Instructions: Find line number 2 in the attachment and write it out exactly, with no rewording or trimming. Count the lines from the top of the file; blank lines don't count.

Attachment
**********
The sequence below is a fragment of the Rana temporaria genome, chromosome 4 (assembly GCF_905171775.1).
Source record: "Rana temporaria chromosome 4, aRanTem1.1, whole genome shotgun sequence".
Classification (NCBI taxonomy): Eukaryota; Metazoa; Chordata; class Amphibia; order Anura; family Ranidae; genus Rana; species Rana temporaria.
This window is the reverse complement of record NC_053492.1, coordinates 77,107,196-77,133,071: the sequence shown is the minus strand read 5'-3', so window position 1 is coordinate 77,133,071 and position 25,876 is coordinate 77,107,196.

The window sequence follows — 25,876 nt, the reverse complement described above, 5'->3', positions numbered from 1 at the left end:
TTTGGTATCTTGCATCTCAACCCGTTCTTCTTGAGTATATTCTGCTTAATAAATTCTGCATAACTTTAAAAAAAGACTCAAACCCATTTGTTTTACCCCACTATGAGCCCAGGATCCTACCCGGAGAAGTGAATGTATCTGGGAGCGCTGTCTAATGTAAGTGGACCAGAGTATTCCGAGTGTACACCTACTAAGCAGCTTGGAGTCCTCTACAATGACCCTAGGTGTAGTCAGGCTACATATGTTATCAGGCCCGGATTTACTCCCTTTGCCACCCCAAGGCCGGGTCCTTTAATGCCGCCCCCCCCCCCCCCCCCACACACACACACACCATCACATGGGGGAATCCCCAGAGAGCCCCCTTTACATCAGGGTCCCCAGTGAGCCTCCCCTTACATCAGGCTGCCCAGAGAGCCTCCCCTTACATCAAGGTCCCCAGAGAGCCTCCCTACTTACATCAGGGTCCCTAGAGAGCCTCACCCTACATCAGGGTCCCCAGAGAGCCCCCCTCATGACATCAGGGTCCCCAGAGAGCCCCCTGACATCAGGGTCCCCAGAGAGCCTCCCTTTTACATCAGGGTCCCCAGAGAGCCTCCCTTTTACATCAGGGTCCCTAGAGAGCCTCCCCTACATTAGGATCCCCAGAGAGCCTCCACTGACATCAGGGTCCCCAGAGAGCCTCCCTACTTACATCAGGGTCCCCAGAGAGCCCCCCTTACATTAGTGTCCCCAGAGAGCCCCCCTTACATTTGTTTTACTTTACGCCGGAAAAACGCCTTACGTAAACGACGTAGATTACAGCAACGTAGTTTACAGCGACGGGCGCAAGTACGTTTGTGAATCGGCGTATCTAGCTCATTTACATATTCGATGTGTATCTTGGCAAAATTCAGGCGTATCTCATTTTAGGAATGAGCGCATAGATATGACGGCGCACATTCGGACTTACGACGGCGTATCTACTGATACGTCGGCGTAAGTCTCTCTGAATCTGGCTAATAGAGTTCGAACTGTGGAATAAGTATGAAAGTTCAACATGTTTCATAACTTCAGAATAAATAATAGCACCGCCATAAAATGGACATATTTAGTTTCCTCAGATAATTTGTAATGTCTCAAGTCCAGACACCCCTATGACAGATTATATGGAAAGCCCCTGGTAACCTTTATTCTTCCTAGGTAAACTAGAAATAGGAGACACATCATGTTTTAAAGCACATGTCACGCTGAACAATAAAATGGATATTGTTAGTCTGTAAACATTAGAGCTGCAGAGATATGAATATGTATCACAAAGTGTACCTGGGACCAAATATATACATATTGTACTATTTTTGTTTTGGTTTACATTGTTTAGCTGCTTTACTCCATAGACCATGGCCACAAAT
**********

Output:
Source record: "Rana temporaria chromosome 4, aRanTem1.1, whole genome shotgun sequence".